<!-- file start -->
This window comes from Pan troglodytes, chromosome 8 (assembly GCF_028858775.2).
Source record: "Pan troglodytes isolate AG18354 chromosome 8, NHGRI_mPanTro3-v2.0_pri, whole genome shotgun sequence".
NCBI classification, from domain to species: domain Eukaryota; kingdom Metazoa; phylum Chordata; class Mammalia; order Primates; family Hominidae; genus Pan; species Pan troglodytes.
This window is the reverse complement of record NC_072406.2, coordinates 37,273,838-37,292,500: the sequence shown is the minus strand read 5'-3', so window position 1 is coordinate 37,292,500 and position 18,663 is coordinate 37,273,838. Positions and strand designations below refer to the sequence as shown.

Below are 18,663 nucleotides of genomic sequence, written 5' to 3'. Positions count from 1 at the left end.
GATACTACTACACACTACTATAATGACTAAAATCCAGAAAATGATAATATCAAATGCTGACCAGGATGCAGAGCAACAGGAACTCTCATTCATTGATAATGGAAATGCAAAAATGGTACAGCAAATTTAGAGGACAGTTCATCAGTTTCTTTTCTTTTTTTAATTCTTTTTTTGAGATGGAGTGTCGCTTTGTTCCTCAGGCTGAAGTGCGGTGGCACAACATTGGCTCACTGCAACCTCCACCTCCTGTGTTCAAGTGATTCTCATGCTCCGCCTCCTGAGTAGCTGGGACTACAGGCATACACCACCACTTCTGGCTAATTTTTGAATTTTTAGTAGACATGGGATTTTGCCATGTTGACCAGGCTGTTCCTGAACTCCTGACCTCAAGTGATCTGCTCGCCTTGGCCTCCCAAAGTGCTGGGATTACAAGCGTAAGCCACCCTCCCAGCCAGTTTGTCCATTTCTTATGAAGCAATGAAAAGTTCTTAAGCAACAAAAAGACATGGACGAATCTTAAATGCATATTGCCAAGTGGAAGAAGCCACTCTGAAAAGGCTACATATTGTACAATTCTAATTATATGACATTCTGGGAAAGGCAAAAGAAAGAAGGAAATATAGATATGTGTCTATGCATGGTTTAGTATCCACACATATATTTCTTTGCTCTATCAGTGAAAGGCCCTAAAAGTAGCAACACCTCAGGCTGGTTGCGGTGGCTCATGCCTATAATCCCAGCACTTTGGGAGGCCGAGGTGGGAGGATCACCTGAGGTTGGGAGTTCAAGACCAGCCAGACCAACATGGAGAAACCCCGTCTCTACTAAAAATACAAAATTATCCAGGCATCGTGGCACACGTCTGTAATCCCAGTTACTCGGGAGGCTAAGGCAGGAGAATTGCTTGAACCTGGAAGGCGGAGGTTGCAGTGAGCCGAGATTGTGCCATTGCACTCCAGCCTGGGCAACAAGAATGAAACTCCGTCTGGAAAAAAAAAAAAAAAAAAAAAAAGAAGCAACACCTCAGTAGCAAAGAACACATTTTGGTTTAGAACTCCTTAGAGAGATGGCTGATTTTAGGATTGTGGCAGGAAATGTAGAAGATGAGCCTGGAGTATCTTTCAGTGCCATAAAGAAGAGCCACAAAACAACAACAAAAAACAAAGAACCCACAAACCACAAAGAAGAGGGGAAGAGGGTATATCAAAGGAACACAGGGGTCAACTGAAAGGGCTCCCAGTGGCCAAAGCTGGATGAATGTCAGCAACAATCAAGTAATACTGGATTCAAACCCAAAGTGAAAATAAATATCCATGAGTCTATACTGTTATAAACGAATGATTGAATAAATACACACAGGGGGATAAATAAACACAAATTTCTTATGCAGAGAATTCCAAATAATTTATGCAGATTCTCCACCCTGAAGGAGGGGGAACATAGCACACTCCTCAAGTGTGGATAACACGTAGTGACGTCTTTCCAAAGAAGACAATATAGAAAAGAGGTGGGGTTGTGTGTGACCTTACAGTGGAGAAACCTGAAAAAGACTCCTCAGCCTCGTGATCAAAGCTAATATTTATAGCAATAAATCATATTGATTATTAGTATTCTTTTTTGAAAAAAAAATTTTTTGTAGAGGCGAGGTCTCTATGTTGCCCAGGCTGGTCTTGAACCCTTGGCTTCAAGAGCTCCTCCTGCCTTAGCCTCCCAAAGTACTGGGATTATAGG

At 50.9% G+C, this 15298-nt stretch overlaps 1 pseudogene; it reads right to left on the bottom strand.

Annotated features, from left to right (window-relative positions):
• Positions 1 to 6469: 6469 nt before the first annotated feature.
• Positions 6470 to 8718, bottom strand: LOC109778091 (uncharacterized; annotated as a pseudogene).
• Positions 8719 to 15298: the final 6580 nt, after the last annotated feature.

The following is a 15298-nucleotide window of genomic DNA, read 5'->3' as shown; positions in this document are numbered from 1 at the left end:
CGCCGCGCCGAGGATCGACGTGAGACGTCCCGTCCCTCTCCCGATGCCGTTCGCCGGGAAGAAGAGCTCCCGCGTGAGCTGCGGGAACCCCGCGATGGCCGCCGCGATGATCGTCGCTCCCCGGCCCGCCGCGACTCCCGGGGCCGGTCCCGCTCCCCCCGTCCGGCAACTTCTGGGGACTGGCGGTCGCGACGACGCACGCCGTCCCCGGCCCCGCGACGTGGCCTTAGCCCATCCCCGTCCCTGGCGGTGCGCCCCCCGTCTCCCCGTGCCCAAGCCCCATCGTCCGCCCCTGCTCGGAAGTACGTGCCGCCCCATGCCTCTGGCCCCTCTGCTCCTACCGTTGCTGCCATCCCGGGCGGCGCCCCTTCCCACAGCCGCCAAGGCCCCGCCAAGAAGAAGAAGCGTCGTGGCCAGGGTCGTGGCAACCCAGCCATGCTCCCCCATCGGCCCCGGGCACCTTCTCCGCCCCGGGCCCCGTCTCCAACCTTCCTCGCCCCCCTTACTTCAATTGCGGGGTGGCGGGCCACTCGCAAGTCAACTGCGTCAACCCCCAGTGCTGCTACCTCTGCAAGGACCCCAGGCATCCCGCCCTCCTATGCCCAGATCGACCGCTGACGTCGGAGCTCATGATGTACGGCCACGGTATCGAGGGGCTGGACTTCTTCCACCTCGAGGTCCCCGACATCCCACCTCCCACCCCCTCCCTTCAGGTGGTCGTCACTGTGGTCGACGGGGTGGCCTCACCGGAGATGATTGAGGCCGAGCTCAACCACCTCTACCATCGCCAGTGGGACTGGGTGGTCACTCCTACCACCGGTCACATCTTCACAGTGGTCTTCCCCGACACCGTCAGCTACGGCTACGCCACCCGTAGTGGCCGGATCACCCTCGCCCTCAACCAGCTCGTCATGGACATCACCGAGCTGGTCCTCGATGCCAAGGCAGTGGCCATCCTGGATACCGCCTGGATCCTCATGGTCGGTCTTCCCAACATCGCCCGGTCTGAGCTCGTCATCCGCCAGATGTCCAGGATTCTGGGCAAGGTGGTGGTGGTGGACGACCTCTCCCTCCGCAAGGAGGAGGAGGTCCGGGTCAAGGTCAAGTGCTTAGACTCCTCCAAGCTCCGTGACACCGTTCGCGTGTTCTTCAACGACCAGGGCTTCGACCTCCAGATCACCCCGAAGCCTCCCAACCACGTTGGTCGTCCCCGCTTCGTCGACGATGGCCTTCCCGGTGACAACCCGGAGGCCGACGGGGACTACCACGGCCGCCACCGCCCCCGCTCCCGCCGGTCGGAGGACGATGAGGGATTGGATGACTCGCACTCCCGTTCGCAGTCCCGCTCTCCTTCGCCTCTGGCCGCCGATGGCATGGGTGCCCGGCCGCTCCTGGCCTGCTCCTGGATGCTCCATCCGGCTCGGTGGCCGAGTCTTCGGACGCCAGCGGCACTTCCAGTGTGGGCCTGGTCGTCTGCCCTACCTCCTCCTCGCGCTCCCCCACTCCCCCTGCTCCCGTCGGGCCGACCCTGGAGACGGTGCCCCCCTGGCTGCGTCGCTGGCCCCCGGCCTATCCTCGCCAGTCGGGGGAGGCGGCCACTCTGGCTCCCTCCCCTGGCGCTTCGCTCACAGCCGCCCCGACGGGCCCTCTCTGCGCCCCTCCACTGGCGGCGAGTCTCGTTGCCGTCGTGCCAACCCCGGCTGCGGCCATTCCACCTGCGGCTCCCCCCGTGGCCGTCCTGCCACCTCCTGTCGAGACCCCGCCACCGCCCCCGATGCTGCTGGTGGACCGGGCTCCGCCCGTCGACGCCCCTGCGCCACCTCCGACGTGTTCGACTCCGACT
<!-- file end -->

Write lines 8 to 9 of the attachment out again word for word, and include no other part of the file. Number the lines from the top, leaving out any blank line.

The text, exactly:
Annotated features, from left to right (window-relative positions):
• Positions 1 to 6469: 6469 nt before the first annotated feature.